Some are calling for a whole new board of trustees to take over at the museum.
PITTSFIELD, Mass. — Tom Patti considered it a compliment to have his art in the same building as Norman Rockwell and Alexander Calder.
The Berkshire Museum had commissioned his work at the entrance, the foyer, and in three other locations. But now, Patti doesn't feel that the museum values local artists.
"I felt a part of the original mission of the museum and its responsibility to the community. I think that's changed dramatically. It was something very special to the region, not just in Pittsfield," Patti said. "It took over 100 years to invest in the museum and bring the work here and overnight they removed it."
Patti joined with about two dozen others outside of the Berkshire Museum just about one year after museum officials announced their plan for a "new vision." That plan calls for the creation of an endowment, renovations to the interior, and revamping the museum's offerings. But it came at the cost of art, which is being sold to make up the revenues.
"I was here and it was a great compliment for the past board and director to acquire my work and create the installations. But what they did is, they disregarded the local artists and all of the artists who have contributed to the museum over the years, including Norman Rockwell, who lived in the area and was a big part of the museum here, and Alexander Calder," Patti said.
The sale of the art has been an ongoing ordeal since the announcement. A large swath of the community was outraged with the museum's intentions and fought fiercely over it. After court cases and an investigation from the attorney general's office, the museum was given the OK to proceed with its plans. It can sell up to $55 million worth of art and has just one more sale pending to reach that.
"The $8 million is the final divide in the community. It is the final screw you to the community. They don't care what the community thinks," Carol Diehl said.
The museum has said the sale is needed to right a financially sinking ship. Every year the museum operates with a $1 million structural deficit. Opponents, however, don't believe that selling the pieces of art is the way to go and say the museum could have solved its fiscal problem other ways.
The group Save the Art has been opposing the sales and had organized the rally on Saturday. Diehl said it isn't too late for the museum to pause and engage with the community.
"They've made all the money they need. They've made more than any museum or any institution of this size would need. We would like them to take this opportunity to join with the community, keep these significant works of art, work with the community and do what they said they were going to do -- be transparent, show us their arrangement with Sotheby's, engage with the community, and keep art as one of their values," Diehl said.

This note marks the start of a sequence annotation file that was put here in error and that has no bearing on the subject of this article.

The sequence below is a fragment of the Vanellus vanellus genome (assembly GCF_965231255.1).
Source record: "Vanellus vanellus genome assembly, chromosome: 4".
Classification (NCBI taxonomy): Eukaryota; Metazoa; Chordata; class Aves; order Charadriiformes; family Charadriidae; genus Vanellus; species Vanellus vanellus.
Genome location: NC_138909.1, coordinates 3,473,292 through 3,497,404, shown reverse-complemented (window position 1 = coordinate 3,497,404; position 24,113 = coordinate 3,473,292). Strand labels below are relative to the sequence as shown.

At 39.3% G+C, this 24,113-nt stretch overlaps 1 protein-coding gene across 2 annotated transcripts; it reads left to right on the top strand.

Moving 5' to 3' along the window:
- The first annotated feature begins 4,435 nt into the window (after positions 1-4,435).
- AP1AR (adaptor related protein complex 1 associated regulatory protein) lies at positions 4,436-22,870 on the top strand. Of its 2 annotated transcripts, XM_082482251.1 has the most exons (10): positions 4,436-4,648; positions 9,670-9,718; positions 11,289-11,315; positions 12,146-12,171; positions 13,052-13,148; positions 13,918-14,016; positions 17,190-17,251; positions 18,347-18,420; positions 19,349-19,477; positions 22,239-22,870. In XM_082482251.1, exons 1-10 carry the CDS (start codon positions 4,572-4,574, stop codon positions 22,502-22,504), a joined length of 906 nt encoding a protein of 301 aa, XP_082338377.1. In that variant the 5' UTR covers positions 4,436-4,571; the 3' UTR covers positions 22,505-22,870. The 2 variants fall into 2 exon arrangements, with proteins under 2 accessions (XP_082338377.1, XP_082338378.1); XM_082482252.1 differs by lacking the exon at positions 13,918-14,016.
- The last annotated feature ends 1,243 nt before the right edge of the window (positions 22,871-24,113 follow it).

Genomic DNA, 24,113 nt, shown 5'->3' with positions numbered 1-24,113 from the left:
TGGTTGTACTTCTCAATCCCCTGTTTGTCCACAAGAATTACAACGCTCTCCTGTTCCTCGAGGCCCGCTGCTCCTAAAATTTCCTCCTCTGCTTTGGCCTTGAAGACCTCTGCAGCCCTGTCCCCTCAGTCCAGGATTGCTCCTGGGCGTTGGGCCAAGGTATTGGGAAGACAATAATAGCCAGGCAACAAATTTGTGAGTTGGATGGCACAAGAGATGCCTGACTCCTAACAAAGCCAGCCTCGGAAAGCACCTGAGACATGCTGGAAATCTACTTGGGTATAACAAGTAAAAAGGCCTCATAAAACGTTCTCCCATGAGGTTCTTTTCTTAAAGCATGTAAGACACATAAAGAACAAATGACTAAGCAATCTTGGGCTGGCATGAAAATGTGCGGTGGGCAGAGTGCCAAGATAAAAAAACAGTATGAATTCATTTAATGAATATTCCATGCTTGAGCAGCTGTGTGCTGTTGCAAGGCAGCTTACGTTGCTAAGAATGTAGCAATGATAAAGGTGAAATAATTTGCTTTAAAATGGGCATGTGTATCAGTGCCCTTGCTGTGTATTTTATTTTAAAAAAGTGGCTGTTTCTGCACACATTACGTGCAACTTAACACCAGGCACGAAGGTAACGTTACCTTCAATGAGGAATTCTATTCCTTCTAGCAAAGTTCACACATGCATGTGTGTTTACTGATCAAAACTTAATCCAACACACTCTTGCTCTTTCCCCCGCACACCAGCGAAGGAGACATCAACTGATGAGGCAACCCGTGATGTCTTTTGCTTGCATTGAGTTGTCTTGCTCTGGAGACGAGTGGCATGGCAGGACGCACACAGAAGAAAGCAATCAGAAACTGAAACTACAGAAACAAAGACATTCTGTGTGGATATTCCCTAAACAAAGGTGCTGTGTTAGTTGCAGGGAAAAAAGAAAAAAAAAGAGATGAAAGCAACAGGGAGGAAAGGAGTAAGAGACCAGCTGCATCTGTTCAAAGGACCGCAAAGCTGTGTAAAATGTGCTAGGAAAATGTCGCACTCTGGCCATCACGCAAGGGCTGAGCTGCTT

While the museum has sold off most of the work it intended, those opposing the sale still have hope that some pieces can be saved.
Throughout the first round of sales, Hope Davis remained optimistic that an Albert Bierstadt piece ("Giant Redwood Trees of California") would remain in the community. Bierstadt is one of the Hudson River School painters, who had significant ties to the region. That could be the centerpiece of an art education program, she said. The Bierstadt is part of this last round of sales, which are expected to be private.
"There is no programming centering on historical art because, frankly, it is a board that is not particularly interested in it," Davis said. "They wouldn't have gone ahead with these sales if they understood and respected the art."
Diehl said many of the paintings that have been sold are main draws for the museums that bought them. She believes there is still a chance to preserve a strong art collection at the Berkshire Museum and have those pieces be the draw here instead of somewhere else.
But the protestors aren't very confident that the museum will pause and engage with them to do so. Patti said he doesn't believe anything will change unless there is a new board of trustees at the museum. He said if the museum could halt its direction and work with the community, many of the wounds caused by the sale could heal.
"If they come forward with the truth, I think many people would forgive and go forward," Patti said.
If the museum doesn't, the opposition will continue with Save the Art turning its attention to every dime the museum spends.
"Now there is $55 million of what we consider our money to be spent. We're not going away. Either they engage with us, or if they don't, we will be their watchdog," Diehl said.
iBerkshires.com welcomes critical, respectful dialogue; please keep comments focused on the issues and not on personalities. Profanity, obscenity, racist language and harassment are not allowed. iBerkshires reserves the right to ban commenters or remove commenting on any article at any time. Concerns may be sent to email@example.com.
iBerkshires.com welcomes critical, respectful dialogue. Name-calling, personal attacks, libel, slander or foul language is not allowed. All comments are reviewed before posting and will be deleted or edited as necessary.
We show up at hurricanes, budget meetings, high school games, accidents, fires and community events. We show up at celebrations and tragedies and everything in between. We show up so our readers can learn about pivotal events that affect their communities and their lives.
How important is local news to you? You can support independent, unbiased journalism and help iBerkshires grow for as a little as the cost of a cup of coffee a week.